在日本 它是各地方土產到東京社設的鄉土產品等之前哨站 可以推廣土產 讓遊子懷鄉
From samurai armor to meat, prefectural products find home in Tokyo
Prefectural governments have concluded that they need the capital to make capital.
More than 30 prefectural governments have opened "antenna shops" in fashionable places in Tokyo, including Ginza, Yurakucho, Shinjuku and Ikebukuro, to promote local products and sightseeing places in their prefectures.
The strategy appears to be paying off. Sales have increased and young people are growing more aware of attractions outside of Tokyo.
In addition, the shops are attracting people originally from those prefectures but who cannot return during the holiday seasons.
The Miyagi Furusato (hometown) Plaza, an antenna shop in Ikebukuro of the Miyagi prefectural government, is widely known among fans of medieval armor worn by samurai warriors.
At the shop, customers can wear armor similar to the one worn by local medieval warlord Date Masamune, free of charge.
The antenna shop is located near the Sunshine 60 skyscraper and is also close to "Otome (girls) Road," where anime fans gather.
The Miyagi prefectural government chose the location partly because it assumed young people who like to wear costumes of anime characters would also like to don armor of samurai warriors.
On a Sunday in early August, several groups of visitors wore the 18-kilogram armor shown on the second floor of the shop.
One of them, Kazue Kurihara, a 17-year-old second-year student at senior high school, said: "The armor is heavy and my neck is getting tired. Were samurai warriors really able to fight in battles while wearing such heavy armor?"
She visited the shop along with family members.
Every month, about 30 people, most of them women, wear the armor. Photos of the people clad in armor are pasted on the walls of the shop.
The second floor also offers sightseeing information that visitors can read while waiting for their turn to pretend to be a samurai warrior.
"It may be just a kind of kosupure (dressing up in anime character costumes). But if the armor leads to increased interest in Miyagi Prefecture, we are happy," said Kiyoshi Yokota, manager of the antenna shop.
The antenna shop of Miyazaki Prefecture has turned to something more contemporary to promote its products: popular comedian-turned-politician Hideo Higashikokubaru.
The shop, named Shinjuku Miyazaki-kan Konne, is located on the Southern Terrace promenade near the South Exit of JR Shinjuku Station.
Local products promoted on TV by Higashikokubaru, who became governor in January this year, have steadily grown more popular.
The products include jidori, or local chicken meat.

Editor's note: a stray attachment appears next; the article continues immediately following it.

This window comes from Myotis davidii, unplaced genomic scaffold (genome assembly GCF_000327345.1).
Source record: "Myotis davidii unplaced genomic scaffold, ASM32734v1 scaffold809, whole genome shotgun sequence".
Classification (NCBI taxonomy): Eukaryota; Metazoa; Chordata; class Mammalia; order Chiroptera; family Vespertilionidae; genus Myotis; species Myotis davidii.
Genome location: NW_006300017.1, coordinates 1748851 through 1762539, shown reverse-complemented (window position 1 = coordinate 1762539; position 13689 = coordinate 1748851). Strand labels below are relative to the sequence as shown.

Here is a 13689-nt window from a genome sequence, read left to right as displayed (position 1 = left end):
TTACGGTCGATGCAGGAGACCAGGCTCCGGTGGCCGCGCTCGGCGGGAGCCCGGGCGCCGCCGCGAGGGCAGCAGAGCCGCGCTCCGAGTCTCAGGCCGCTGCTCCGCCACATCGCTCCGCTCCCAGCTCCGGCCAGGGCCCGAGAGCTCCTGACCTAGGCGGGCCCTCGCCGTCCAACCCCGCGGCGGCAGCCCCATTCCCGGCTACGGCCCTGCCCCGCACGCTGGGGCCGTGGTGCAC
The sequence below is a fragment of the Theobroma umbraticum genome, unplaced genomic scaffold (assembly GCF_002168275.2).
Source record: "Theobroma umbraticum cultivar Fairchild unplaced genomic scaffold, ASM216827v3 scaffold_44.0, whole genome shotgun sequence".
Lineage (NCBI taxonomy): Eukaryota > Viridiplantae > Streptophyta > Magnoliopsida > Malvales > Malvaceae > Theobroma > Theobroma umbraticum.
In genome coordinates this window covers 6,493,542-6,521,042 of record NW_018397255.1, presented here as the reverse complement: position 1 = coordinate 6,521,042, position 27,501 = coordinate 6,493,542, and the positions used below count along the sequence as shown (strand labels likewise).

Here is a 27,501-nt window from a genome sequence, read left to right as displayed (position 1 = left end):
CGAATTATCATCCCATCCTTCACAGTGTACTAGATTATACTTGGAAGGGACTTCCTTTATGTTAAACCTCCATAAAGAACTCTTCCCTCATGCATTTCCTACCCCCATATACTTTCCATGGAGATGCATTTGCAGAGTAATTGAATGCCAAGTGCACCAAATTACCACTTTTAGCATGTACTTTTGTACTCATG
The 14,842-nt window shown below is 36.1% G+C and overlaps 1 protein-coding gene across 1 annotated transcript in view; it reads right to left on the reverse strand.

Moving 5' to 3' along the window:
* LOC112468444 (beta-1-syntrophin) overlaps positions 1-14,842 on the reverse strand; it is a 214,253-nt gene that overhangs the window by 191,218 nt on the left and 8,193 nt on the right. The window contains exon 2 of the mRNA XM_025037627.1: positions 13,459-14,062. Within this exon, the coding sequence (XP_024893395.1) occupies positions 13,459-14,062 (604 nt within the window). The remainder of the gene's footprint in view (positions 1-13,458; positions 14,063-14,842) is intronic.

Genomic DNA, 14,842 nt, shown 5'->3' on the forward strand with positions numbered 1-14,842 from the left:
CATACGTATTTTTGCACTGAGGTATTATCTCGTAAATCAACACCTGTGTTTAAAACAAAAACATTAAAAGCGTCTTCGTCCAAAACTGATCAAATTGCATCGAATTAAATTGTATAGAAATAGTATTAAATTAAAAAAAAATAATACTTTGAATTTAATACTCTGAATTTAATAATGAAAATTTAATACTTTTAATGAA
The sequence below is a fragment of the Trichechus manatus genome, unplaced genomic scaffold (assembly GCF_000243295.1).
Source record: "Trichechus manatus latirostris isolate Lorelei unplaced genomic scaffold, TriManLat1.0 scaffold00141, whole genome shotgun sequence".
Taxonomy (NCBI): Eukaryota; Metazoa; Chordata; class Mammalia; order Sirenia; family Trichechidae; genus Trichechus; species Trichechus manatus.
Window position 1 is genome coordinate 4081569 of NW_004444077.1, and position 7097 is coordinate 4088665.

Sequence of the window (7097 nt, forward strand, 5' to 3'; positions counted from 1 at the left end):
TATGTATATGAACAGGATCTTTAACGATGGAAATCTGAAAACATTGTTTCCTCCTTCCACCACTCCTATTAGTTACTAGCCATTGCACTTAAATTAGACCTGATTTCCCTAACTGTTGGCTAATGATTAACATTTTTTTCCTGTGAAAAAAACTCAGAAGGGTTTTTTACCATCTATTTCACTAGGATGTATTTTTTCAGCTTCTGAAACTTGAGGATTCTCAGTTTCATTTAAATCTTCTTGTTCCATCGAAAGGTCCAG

"Sales of the shop have doubled compared with those in (the corresponding periods of) conventional years," said Daisuke Hidaka, an official of the prefectural government's Products Promotion Center, which operates the antenna shop.
Annual sales will easily exceed the fiscal 2006 total of about 400 million yen, he added.
Yusuke Kono, 27, who grew up in Miyazaki Prefecture but is now an elementary school teacher in Yokohama, said at the venue last month, "I feel a bit nostalgic when I see 'made-in-Miyazaki' products."
He had no plans to return to the prefecture during the summer holidays.
The opening of a Krispy Kreme Doughnuts shop nearby in December last year has helped to bring customers to the Miyazaki antenna shop.
Similar benefits are also being enjoyed by a Hiroshima Prefecture antenna shop located near Shinjuku Miyazaki-kan Konne.
Sales at Hiroshima Yume (dream) Terrace have increased by 50 percent so far this year compared to the same period last year.
"The number of young customers has increased," said Kensuke Kamemoto, an official of the Tokyo office of the Hiroshima prefectural government.
One reason why prefectural governments are eager to set up shop in Tokyo is because they can quickly gauge the popularity of their products.
In Niigata Prefecture's shop named Omotesanto Niigata-kan Nespace, shop clerks check the popularity of 850 products, including sake and food, every three months.
Unpopular products are removed from the counters, and prefectural officials give advice to their manufacturers on how to make their items more attractive.
Popular products are transferred to permanent counters.
"Sales (of products) are the biggest means for communication with customers," said Chizuru Hatada, a vice councilor of the Japan Center for Regional Development.
The center was set up by local governments and private companies to promote local revitalization.
"Antenna shops can obtain information (from customers) through the sales and convey it to local manufacturers. By doing so, they can help the manufacturers raise the popularity of their products," Hatada said.
She said the prefectures were helped in part by the collapse of the asset-inflated "bubble" economy and the closure of some bank branches in central Tokyo.
"The prefectural governments were able to obtain good places for their antenna shops," Hatada said.(IHT/Asahi: September 22,2007)